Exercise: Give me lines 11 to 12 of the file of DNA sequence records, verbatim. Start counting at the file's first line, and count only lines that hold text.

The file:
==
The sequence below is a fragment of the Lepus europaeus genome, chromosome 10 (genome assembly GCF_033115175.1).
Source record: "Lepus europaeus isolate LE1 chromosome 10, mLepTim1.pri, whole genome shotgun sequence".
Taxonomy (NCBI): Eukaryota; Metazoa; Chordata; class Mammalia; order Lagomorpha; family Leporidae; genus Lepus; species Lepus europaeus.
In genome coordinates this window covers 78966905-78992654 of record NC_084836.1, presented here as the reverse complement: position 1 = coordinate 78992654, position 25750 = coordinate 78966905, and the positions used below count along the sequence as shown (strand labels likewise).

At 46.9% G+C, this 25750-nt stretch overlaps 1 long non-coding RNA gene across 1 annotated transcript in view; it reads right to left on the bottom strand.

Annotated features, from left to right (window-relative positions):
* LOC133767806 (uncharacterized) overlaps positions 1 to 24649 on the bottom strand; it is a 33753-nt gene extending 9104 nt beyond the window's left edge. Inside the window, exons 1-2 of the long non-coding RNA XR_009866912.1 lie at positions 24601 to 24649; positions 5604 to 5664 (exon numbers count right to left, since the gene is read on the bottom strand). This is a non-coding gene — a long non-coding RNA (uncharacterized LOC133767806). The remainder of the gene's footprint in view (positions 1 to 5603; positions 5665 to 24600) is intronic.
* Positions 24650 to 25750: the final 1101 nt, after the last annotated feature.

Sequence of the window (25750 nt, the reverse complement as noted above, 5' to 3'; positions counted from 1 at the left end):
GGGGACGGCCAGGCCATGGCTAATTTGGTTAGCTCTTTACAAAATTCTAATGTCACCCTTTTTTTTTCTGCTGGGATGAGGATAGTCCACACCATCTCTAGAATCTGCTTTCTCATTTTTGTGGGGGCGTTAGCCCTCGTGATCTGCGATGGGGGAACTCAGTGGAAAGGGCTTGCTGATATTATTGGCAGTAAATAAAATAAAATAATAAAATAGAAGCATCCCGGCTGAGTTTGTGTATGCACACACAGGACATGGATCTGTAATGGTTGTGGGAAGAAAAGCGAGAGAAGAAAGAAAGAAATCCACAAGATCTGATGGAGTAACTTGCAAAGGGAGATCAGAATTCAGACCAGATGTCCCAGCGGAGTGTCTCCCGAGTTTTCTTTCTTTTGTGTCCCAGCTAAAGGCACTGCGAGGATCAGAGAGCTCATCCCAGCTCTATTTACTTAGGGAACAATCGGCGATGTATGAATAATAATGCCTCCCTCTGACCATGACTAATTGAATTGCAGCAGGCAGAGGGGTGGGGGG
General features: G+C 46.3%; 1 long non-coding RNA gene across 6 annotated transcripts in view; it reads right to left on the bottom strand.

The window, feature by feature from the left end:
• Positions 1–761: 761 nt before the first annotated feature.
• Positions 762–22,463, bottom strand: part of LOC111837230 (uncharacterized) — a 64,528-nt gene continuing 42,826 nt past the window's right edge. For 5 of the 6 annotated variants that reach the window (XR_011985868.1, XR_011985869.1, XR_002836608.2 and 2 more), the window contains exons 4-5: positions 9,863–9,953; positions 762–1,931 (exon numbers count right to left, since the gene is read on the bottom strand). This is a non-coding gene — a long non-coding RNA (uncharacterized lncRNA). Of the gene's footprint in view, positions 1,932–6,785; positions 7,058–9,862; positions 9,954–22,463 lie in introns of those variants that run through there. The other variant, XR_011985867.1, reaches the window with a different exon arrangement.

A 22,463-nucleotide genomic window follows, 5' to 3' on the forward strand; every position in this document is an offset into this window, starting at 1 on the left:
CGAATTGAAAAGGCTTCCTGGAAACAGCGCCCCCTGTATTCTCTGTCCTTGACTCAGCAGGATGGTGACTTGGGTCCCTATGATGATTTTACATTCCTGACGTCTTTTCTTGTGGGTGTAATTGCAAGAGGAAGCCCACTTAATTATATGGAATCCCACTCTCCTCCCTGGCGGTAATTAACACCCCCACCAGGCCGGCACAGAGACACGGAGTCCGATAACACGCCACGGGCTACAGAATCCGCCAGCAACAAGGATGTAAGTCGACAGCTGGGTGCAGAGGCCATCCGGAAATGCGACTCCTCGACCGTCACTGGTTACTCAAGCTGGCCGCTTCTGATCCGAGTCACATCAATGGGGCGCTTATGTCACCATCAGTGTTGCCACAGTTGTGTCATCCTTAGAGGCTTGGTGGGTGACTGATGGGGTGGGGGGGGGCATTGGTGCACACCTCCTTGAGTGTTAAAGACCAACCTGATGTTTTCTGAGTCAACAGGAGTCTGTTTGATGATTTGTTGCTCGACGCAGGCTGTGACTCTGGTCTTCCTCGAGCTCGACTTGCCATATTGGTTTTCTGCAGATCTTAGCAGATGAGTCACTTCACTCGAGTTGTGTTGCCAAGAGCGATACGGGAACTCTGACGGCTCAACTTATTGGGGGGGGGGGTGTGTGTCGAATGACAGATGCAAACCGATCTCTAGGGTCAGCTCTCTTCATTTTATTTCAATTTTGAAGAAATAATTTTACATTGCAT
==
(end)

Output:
General features: G+C 46.3%; 1 long non-coding RNA gene across 6 annotated transcripts in view; it reads right to left on the bottom strand.

The window, feature by feature from the left end: